Wednesday, October 13, 2010

Glenn Beck Was Jesuit Educated

Glenn Lee Beck was born in Everett, Washington to William and Mary Beck, who lived in Mountlake Terrace, Washington.[7] The family later moved to Mount Vernon, Washington[8] where they owned and operated City Bakery in the downtown area.[9] He is descended from German immigrants who came to the United States in the 1800s.[10] Beck was raised as a Roman Catholic and attended Immaculate Conception Catholic School in Mount Vernon. At age 13, he won a contest that landed him his first broadcast job as a disc jockey for his hometown radio station, KBRC.[11]
In 1977, William Beck filed for divorce against Mary due to her worsening alcoholism.[12] Glenn and his older sister moved with their mother to Sumner, Washington, attending a (most likely Bellermine Prep) Jesuit school[13] in Puyallup
On May 15, 1979, his mother drowned in Puget Sound, just west of Tacoma, Washington.[13] A man who had taken her out in a small boat also drowned. A Tacoma police report stated that Mary Beck "appeared to be a classic drowning victim", but a Coast Guard investigator speculated that she could have intentionally jumped overboard.[13] Beck has described his mother's death as a suicide in interviews during television and radio broadcasts
Link (here) his Wiki biography


Anonymous said...

His civics and history teacher must have been great. His religion teacher however........

TonyD said...

I didn’t know that Glenn Beck converted to Mormonism.

I lived in Utah for 2+ years, and I learned a lot about Mormons. They have many conferences to discuss Mormon research/beliefs in Salt Lake. Ironically, they are very much like the Catholics. Their Church leaders make statements every few years that they are trying to interpret the will of God, and that they may be wrong.

And like Catholics, some Church-members understand this fallibility, while most members take the Church writings literally, and treat the opinions of Church leaders as “gospel”.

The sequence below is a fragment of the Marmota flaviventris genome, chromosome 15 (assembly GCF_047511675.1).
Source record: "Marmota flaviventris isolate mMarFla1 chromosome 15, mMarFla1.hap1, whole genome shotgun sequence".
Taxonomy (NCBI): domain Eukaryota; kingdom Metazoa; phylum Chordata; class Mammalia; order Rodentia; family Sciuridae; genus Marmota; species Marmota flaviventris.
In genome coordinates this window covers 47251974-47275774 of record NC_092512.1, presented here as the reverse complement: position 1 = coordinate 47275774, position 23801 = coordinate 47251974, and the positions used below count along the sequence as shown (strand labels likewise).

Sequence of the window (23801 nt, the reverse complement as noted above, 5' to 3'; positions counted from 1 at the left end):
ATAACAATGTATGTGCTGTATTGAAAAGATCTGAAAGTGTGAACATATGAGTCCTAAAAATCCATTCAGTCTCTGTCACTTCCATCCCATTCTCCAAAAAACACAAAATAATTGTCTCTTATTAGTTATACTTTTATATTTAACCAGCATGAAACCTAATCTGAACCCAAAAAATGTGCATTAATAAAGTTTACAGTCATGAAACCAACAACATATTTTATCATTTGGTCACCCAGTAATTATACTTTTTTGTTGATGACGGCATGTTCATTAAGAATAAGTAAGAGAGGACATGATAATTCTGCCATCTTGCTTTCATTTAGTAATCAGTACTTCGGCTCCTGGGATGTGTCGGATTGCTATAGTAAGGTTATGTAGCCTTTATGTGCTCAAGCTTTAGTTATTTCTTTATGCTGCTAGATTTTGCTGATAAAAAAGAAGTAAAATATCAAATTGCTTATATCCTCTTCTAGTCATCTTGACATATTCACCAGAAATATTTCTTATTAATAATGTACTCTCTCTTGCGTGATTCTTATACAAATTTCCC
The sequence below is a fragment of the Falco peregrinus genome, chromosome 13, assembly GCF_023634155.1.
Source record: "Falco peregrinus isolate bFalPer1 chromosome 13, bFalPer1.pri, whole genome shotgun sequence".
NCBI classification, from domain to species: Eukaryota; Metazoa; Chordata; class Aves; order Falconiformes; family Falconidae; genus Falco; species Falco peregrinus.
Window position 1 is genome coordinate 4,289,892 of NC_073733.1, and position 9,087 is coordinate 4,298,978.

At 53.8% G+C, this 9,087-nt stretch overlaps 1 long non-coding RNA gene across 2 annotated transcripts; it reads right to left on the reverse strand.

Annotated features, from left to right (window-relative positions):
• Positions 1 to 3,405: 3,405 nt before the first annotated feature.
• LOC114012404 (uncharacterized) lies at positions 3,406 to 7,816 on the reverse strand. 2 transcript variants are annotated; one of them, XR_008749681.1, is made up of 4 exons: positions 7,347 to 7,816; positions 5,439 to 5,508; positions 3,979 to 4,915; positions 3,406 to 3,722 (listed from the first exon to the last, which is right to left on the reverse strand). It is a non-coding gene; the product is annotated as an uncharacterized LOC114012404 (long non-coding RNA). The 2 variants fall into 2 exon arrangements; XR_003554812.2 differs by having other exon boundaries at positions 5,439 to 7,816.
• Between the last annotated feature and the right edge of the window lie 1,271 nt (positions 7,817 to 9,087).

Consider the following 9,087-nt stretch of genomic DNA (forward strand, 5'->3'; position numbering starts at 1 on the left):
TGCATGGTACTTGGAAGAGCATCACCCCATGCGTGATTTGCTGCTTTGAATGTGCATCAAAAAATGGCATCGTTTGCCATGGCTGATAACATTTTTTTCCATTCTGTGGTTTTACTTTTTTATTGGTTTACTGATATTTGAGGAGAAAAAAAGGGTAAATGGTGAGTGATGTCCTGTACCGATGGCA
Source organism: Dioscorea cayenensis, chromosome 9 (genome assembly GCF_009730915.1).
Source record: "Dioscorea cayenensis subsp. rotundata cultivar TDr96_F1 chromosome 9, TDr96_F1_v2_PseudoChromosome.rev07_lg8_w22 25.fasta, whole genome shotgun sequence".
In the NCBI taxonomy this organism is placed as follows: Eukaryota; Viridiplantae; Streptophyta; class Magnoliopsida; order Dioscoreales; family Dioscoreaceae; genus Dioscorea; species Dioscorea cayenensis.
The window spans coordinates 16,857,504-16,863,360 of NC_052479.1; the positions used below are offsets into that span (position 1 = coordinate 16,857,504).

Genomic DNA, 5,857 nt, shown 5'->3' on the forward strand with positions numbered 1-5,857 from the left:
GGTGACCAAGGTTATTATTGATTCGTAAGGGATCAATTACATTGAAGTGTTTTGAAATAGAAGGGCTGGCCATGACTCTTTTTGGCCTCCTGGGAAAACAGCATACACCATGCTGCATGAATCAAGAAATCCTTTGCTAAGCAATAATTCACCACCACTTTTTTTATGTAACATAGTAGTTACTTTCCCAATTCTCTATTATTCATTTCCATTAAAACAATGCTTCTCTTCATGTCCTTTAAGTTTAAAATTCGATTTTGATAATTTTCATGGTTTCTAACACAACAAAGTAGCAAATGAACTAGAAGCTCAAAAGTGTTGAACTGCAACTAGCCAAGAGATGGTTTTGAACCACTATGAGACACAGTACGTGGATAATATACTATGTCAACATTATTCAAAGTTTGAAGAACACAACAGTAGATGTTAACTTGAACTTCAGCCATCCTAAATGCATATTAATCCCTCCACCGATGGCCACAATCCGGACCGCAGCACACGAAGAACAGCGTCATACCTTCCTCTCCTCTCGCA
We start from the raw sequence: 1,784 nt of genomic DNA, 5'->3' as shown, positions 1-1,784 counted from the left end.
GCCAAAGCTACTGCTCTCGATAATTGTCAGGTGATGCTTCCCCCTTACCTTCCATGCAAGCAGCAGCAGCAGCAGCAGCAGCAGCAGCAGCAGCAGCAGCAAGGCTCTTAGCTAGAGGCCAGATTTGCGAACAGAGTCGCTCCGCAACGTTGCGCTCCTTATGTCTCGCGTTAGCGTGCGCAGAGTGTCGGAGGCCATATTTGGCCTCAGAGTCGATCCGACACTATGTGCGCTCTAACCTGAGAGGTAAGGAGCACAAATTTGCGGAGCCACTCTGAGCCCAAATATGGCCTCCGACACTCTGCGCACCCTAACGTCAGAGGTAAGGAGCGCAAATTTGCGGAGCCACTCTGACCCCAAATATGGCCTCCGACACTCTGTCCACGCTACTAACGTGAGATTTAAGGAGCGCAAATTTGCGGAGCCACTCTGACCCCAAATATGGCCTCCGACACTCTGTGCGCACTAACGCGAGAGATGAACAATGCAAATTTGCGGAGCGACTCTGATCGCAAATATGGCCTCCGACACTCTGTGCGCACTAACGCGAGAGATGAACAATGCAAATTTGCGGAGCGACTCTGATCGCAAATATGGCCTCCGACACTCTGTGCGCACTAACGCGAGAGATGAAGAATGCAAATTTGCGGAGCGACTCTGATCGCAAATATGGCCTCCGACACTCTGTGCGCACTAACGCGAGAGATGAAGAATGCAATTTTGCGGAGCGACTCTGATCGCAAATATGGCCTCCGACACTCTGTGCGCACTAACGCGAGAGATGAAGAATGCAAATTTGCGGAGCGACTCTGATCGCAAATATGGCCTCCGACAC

If we judge Mormonism by observing Glenn Beck, we can see the Mormon failure to communicate the humility that is inherent in the religion. Instead, many of their members try to impose their interpretation of God’s values. What can Catholics learn from this?

Anonymous said...

Tony D, the Catholic Church has a magisterium, which has a divine mandate and divine assistance to teach in Christ's name. Mormons have nothing even remotely analogous. Authentic exercises of the magisterium are more than mere attempts to interpret the will of God: they are, in their most definitive expressions, declarations of what the will of God is. Infallible teachings of the magisterium, such as against women's ordination, against same-s@x unions, against contraception, are declarations of God's will, and Catholics are obligated to assent to them in faith because those teachings have God as their author. Lesser exercises of magisterial authority are still to be considered true by Catholics, and Catholics are obliged to give such teachings religious submission of intellect and will. Magisterial teachings are not mere "opinions", as you ignorantly state.

TonyD said...

God may provide assistance at any time. Or not. His assistance is His to provide or withhold. Defining a God that conforms to our beliefs and interpretations is creating a “false god” – a product of our own logic.

Anonymous said...

TonyD, the more you post on this site, the less Catholic and the more ignorant you reveal yourself to be. In Matthew 16:18-19 Christ gave Peter the keys to the kingdom and the power to bind and loose. That is neither a false god nor faulty logic. It's right there in Scripture, God's Word. God has revealed himself to us through Scripture; we don't have to make him up. If you try a tortured attempt to interpret your way out of that verse's meaning vis-a-vis the magisterium, then you're showing yourself to be a Protestant.

TonyD said...